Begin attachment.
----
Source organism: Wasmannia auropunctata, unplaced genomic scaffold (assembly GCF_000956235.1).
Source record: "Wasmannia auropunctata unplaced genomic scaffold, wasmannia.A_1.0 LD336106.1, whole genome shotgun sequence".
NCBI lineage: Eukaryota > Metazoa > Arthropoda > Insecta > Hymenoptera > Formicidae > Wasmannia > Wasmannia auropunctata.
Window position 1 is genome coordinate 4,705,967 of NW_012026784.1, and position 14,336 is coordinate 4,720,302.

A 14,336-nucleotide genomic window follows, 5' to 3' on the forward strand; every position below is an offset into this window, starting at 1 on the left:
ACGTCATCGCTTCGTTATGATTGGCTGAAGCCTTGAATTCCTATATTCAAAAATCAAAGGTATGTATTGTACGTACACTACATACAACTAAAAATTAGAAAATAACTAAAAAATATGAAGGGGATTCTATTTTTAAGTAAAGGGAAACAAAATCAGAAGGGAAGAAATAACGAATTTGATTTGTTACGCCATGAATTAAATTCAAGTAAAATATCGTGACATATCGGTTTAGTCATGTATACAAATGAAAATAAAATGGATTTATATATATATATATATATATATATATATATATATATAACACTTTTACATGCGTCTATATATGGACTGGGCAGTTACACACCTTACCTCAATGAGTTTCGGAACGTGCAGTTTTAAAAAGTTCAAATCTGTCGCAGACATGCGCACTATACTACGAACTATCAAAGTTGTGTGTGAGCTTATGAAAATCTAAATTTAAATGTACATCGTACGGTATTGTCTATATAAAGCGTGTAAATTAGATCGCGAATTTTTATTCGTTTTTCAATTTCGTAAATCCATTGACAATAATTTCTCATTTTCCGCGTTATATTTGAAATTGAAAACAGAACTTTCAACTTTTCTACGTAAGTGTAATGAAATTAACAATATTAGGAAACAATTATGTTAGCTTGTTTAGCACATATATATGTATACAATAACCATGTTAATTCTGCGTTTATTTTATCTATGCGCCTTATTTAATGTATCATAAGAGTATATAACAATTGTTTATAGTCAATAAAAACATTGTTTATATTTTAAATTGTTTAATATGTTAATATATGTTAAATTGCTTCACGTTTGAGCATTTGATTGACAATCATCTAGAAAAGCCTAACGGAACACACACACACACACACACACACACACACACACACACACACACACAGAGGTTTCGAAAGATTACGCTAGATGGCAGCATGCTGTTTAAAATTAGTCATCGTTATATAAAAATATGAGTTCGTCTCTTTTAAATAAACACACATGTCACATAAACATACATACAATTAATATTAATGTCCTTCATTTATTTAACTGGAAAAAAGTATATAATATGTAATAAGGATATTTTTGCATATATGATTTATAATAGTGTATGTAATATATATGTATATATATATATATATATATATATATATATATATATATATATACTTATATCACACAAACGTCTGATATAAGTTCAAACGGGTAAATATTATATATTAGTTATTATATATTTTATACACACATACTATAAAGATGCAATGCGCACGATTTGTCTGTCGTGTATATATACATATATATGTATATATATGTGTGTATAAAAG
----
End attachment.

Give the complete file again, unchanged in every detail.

Source organism: Wasmannia auropunctata, unplaced genomic scaffold (assembly GCF_000956235.1).
Source record: "Wasmannia auropunctata unplaced genomic scaffold, wasmannia.A_1.0 LD336106.1, whole genome shotgun sequence".
NCBI lineage: Eukaryota > Metazoa > Arthropoda > Insecta > Hymenoptera > Formicidae > Wasmannia > Wasmannia auropunctata.
Window position 1 is genome coordinate 4,705,967 of NW_012026784.1, and position 14,336 is coordinate 4,720,302.

A 14,336-nucleotide genomic window follows, 5' to 3' on the forward strand; every position below is an offset into this window, starting at 1 on the left:
ACGTCATCGCTTCGTTATGATTGGCTGAAGCCTTGAATTCCTATATTCAAAAATCAAAGGTATGTATTGTACGTACACTACATACAACTAAAAATTAGAAAATAACTAAAAAATATGAAGGGGATTCTATTTTTAAGTAAAGGGAAACAAAATCAGAAGGGAAGAAATAACGAATTTGATTTGTTACGCCATGAATTAAATTCAAGTAAAATATCGTGACATATCGGTTTAGTCATGTATACAAATGAAAATAAAATGGATTTATATATATATATATATATATATATATATATATATATAACACTTTTACATGCGTCTATATATGGACTGGGCAGTTACACACCTTACCTCAATGAGTTTCGGAACGTGCAGTTTTAAAAAGTTCAAATCTGTCGCAGACATGCGCACTATACTACGAACTATCAAAGTTGTGTGTGAGCTTATGAAAATCTAAATTTAAATGTACATCGTACGGTATTGTCTATATAAAGCGTGTAAATTAGATCGCGAATTTTTATTCGTTTTTCAATTTCGTAAATCCATTGACAATAATTTCTCATTTTCCGCGTTATATTTGAAATTGAAAACAGAACTTTCAACTTTTCTACGTAAGTGTAATGAAATTAACAATATTAGGAAACAATTATGTTAGCTTGTTTAGCACATATATATGTATACAATAACCATGTTAATTCTGCGTTTATTTTATCTATGCGCCTTATTTAATGTATCATAAGAGTATATAACAATTGTTTATAGTCAATAAAAACATTGTTTATATTTTAAATTGTTTAATATGTTAATATATGTTAAATTGCTTCACGTTTGAGCATTTGATTGACAATCATCTAGAAAAGCCTAACGGAACACACACACACACACACACACACACACACACACACACACACACACAGAGGTTTCGAAAGATTACGCTAGATGGCAGCATGCTGTTTAAAATTAGTCATCGTTATATAAAAATATGAGTTCGTCTCTTTTAAATAAACACACATGTCACATAAACATACATACAATTAATATTAATGTCCTTCATTTATTTAACTGGAAAAAAGTATATAATATGTAATAAGGATATTTTTGCATATATGATTTATAATAGTGTATGTAATATATATGTATATATATATATATATATATATATATATATATATATATATATACTTATATCACACAAACGTCTGATATAAGTTCAAACGGGTAAATATTATATATTAGTTATTATATATTTTATACACACATACTATAAAGATGCAATGCGCACGATTTGTCTGTCGTGTATATATACATATATATGTATATATATGTGTGTATAAAAG